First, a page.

Frey's memoir shot to pieces

A best-selling non-fiction book that tells a personal tale of substance abuse and redemption has come under fire as untrue.

A best-selling non-fiction book that tells a personal tale of substance abuse and redemption has come under fire as untrue.

James Frey's memoir A Million Little Pieces was the No. 2 bestseller in the U.S. in 2005.

It was propelled to best-seller lists after talk show host Oprah Winfrey chose it for her book club, with Winfrey saying it was a book she "couldn't put down ... a gut-wrenching memoir that is raw and it's so real..."

Now a lengthy article on the Smoking Gun website alleges that Frey's book was "wholly fabricated or wildly embellished details of his purported criminal career, jail terms, and status as an outlaw wanted in three states."

After six weeks of investigating police records and interviewing people who knew Frey, the website article, which does not have a byline, concludes Frey has "fictionalized his past to propel and sweeten the book's already melodramatic narrative."

Frey has threatened to sue the Smoking Gun over the allegations.  On his website, Frey dismissed the story as "the latest investigation into my past, and the latest attempt to discredit me."

Frey has frequently been closely questioned about the memoir in his tour of the talk-show circuit, but asserted that the book is true.

Assault on an officer or DUI?

The book chronicles Frey's career as a raging, destructive, drug-taking teen and young adult who pulls his life around in a rehab program. The descriptions are sometimes graphic and the language raw.

The Smoking Gun article questions Frey's purported 14 convictions and in particular, his description of a three-month stint in jail that followed a drunken, drug-induced fight in an Ohio bar during which he struck a police officer.

The investigation was unable to verify Frey's long rap sheet, though it admits the author claims he asked for some of his convictions to be expunged. The only public record of the Ohio incident was of a charge of driving under the influence of alcohol that resulted in a few hours in custody, according to the website.

Frey's role in a tragic accident that killed a high school student also came under question.

A Million Little Pieces describes Frey pretending to have a date with the girl so she could go out with a boy her parents disapproved of. The characters in the anecdote are given pseudonyms. Frey claims he was blamed for the accident after the girl was killed.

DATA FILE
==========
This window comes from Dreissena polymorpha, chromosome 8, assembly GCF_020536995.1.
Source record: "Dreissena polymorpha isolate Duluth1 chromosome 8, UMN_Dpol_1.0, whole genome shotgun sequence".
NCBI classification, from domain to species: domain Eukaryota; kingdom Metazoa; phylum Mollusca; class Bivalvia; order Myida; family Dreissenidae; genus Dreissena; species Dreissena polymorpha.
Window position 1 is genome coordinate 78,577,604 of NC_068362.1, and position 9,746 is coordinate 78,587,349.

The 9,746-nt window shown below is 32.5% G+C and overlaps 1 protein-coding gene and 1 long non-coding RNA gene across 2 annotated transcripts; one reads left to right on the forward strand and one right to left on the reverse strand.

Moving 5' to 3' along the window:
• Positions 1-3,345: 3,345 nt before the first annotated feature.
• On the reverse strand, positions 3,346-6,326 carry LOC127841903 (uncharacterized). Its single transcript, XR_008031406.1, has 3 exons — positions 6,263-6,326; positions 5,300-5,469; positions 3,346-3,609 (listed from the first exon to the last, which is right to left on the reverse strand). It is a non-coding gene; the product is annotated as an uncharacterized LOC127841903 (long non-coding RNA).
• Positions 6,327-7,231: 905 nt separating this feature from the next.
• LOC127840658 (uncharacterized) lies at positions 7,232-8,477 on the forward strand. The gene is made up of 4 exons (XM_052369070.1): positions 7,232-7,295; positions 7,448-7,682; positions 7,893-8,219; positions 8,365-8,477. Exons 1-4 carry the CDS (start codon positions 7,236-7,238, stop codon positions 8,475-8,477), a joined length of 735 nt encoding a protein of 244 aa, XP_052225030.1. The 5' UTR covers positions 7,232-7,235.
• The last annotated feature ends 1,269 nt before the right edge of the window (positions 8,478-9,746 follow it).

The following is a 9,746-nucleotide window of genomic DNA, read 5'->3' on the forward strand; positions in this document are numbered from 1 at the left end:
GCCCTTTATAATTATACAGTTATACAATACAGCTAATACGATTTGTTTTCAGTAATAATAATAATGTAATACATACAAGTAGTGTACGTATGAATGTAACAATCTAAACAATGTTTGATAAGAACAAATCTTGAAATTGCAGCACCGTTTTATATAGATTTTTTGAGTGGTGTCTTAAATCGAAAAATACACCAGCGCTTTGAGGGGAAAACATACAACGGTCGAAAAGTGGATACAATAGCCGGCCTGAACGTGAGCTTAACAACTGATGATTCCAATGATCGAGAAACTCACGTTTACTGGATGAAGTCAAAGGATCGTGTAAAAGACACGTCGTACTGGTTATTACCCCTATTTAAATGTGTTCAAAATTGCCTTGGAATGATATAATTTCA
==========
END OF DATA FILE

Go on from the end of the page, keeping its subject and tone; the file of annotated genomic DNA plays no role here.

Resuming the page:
But the Smoking Gun interviewed the parents of the girl involved, who recalled no connection to Frey.

In light of these inconsistencies, and an interview with Frey in which he admits to vamping up some incidents for "dramatic effect," the Smoking Gun questions how much of the book can be credited as true.

Did he dupe Oprah?

It dubs Frey "The man who duped Oprah" and says millions of other readers have been conned. The book has sold 3.5 million copies.

On Monday, publisher Doubleday issued a statement saying, "We stand in support of our author, James Frey, and his book, which has touched the lives of millions of readers."

Frey recently signed a two-book deal with Riverhead Books and his second book, My Friend Leonard, is on the best-seller list.

The New York Times comments that the scandal raises issues about the publishing industry's choice of memoirs as a fast-track to the best-seller list.

Other memoirs have been questioned in recent years, including Fragments of a Childhood 1939-1948, a Holocaust memoir by Binjamin Wilkomirski, and Tony Hendra's Father Joe, about the author's troubled past and the priest who helped him recover.

Publishers have acknowledged they don't fact check memoirs, relying instead on the author.

In 1996, an article in Saturday Night magazine questioned the truth of Farley Mowat's non-fiction books, People of the Deer, The Desperate People and Never Cry Wolf.